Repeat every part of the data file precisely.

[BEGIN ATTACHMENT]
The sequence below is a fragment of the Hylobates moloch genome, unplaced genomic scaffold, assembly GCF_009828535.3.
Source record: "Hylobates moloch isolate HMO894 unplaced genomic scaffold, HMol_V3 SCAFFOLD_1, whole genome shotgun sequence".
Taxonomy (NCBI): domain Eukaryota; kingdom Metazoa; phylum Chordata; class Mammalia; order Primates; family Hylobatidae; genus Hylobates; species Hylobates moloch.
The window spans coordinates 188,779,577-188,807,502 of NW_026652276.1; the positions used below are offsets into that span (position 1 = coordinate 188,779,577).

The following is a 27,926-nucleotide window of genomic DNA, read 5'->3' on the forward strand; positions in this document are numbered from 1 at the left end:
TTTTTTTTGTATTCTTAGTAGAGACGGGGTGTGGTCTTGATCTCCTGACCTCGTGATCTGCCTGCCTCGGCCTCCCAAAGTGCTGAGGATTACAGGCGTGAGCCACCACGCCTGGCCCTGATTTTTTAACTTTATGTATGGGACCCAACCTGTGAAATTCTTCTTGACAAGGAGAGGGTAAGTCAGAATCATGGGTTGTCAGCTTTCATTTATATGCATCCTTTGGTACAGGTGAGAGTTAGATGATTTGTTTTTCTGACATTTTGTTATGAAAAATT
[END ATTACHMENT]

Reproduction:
The sequence below is a fragment of the Hylobates moloch genome, unplaced genomic scaffold, assembly GCF_009828535.3.
Source record: "Hylobates moloch isolate HMO894 unplaced genomic scaffold, HMol_V3 SCAFFOLD_1, whole genome shotgun sequence".
Taxonomy (NCBI): domain Eukaryota; kingdom Metazoa; phylum Chordata; class Mammalia; order Primates; family Hylobatidae; genus Hylobates; species Hylobates moloch.
The window spans coordinates 188,779,577-188,807,502 of NW_026652276.1; the positions used below are offsets into that span (position 1 = coordinate 188,779,577).

The following is a 27,926-nucleotide window of genomic DNA, read 5'->3' on the forward strand; positions in this document are numbered from 1 at the left end:
TTTTTTTTGTATTCTTAGTAGAGACGGGGTGTGGTCTTGATCTCCTGACCTCGTGATCTGCCTGCCTCGGCCTCCCAAAGTGCTGAGGATTACAGGCGTGAGCCACCACGCCTGGCCCTGATTTTTTAACTTTATGTATGGGACCCAACCTGTGAAATTCTTCTTGACAAGGAGAGGGTAAGTCAGAATCATGGGTTGTCAGCTTTCATTTATATGCATCCTTTGGTACAGGTGAGAGTTAGATGATTTGTTTTTCTGACATTTTGTTATGAAAAATT